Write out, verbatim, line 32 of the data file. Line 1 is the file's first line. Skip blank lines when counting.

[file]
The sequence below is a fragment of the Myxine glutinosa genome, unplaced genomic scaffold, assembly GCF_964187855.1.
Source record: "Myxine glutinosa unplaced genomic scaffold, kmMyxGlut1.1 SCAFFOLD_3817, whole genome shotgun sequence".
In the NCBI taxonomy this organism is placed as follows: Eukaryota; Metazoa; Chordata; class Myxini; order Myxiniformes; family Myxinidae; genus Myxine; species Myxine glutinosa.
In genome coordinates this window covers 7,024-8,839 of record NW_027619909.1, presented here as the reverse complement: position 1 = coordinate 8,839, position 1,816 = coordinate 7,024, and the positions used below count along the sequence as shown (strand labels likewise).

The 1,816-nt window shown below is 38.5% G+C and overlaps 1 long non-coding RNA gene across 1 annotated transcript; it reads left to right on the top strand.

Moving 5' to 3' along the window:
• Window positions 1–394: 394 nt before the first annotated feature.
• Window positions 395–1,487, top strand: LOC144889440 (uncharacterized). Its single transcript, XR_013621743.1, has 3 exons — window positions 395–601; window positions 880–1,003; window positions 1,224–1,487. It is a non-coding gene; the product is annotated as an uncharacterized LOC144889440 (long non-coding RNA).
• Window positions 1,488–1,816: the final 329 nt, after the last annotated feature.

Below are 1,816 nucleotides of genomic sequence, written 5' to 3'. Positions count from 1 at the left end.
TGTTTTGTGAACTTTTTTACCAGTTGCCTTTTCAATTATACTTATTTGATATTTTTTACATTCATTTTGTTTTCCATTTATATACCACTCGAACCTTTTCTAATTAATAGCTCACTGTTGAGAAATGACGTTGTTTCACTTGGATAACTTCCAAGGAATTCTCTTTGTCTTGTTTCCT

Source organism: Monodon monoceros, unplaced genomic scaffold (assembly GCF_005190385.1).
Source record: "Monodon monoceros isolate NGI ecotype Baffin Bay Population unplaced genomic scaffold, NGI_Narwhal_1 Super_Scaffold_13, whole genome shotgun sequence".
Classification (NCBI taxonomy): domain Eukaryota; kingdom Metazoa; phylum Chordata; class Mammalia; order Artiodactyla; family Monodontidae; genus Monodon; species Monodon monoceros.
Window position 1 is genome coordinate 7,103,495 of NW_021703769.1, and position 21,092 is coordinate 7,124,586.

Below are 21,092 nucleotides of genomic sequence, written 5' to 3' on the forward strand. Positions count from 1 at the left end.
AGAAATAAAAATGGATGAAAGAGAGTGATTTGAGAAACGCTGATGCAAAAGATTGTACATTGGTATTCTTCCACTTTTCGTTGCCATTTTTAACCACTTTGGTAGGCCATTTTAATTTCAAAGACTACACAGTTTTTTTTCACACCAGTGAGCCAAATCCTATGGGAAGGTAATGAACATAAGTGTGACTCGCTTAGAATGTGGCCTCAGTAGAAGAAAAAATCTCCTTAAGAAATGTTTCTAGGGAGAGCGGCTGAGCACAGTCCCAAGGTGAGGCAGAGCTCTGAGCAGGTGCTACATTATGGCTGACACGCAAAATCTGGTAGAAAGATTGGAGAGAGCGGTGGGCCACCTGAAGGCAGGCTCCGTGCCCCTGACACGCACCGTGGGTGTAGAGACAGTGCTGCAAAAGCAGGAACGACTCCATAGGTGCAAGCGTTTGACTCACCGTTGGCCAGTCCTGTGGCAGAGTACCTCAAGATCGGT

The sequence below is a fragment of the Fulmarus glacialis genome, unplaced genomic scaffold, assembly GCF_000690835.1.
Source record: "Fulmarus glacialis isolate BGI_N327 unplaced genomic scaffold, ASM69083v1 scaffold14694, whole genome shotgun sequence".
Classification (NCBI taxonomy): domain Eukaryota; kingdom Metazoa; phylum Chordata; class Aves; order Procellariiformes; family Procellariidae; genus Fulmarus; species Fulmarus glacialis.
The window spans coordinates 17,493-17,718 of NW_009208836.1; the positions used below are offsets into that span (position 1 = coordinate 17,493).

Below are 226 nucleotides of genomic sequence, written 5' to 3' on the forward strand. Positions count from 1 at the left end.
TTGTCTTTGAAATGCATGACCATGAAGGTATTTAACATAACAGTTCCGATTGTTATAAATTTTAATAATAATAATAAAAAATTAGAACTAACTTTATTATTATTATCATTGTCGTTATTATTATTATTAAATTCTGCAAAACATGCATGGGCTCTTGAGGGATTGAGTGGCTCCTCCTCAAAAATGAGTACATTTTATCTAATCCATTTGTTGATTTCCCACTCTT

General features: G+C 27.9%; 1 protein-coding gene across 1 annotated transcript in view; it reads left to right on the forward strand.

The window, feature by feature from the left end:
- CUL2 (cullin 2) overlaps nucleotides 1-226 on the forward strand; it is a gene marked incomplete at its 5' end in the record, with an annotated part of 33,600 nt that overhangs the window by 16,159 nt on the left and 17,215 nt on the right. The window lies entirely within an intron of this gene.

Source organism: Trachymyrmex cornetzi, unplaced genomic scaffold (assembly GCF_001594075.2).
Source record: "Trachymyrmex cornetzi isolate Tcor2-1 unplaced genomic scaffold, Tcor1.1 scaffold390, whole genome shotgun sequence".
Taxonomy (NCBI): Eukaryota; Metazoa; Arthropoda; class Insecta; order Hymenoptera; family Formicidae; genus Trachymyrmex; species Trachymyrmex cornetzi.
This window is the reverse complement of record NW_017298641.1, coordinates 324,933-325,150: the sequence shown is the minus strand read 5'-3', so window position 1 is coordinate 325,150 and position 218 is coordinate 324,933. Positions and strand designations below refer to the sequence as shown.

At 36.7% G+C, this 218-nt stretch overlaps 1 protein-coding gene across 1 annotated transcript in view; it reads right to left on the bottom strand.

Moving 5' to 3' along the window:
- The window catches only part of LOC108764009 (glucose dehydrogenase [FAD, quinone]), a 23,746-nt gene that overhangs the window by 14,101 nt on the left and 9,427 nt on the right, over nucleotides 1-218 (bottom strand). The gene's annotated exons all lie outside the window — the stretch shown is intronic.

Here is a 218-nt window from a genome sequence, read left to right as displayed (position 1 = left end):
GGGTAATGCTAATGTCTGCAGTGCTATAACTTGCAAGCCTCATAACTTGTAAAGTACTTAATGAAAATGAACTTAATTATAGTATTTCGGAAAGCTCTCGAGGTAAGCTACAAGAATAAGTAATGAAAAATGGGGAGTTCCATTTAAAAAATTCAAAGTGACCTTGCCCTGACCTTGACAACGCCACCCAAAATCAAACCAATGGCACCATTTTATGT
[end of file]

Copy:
Moving 5' to 3' along the window: